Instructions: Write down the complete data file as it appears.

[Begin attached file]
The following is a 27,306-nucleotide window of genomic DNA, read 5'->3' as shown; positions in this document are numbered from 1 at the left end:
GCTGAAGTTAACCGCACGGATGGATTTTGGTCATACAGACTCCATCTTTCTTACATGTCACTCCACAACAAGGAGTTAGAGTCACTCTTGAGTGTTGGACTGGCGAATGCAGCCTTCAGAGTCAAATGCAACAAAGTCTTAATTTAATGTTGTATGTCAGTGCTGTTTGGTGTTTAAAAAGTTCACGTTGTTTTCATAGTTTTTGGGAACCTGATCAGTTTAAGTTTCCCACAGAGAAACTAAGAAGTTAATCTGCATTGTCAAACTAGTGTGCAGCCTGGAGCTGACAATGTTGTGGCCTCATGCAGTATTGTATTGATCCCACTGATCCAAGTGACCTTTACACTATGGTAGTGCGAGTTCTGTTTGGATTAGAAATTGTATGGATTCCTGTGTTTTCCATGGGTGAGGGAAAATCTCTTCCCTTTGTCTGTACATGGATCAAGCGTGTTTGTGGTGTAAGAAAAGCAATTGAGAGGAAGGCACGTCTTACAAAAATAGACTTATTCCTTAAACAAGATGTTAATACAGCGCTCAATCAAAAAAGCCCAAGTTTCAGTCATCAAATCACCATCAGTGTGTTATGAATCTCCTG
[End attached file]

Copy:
The following is a 27,306-nucleotide window of genomic DNA, read 5'->3' as shown; positions in this document are numbered from 1 at the left end:
GCTGAAGTTAACCGCACGGATGGATTTTGGTCATACAGACTCCATCTTTCTTACATGTCACTCCACAACAAGGAGTTAGAGTCACTCTTGAGTGTTGGACTGGCGAATGCAGCCTTCAGAGTCAAATGCAACAAAGTCTTAATTTAATGTTGTATGTCAGTGCTGTTTGGTGTTTAAAAAGTTCACGTTGTTTTCATAGTTTTTGGGAACCTGATCAGTTTAAGTTTCCCACAGAGAAACTAAGAAGTTAATCTGCATTGTCAAACTAGTGTGCAGCCTGGAGCTGACAATGTTGTGGCCTCATGCAGTATTGTATTGATCCCACTGATCCAAGTGACCTTTACACTATGGTAGTGCGAGTTCTGTTTGGATTAGAAATTGTATGGATTCCTGTGTTTTCCATGGGTGAGGGAAAATCTCTTCCCTTTGTCTGTACATGGATCAAGCGTGTTTGTGGTGTAAGAAAAGCAATTGAGAGGAAGGCACGTCTTACAAAAATAGACTTATTCCTTAAACAAGATGTTAATACAGCGCTCAATCAAAAAAGCCCAAGTTTCAGTCATCAAATCACCATCAGTGTGTTATGAATCTCCTG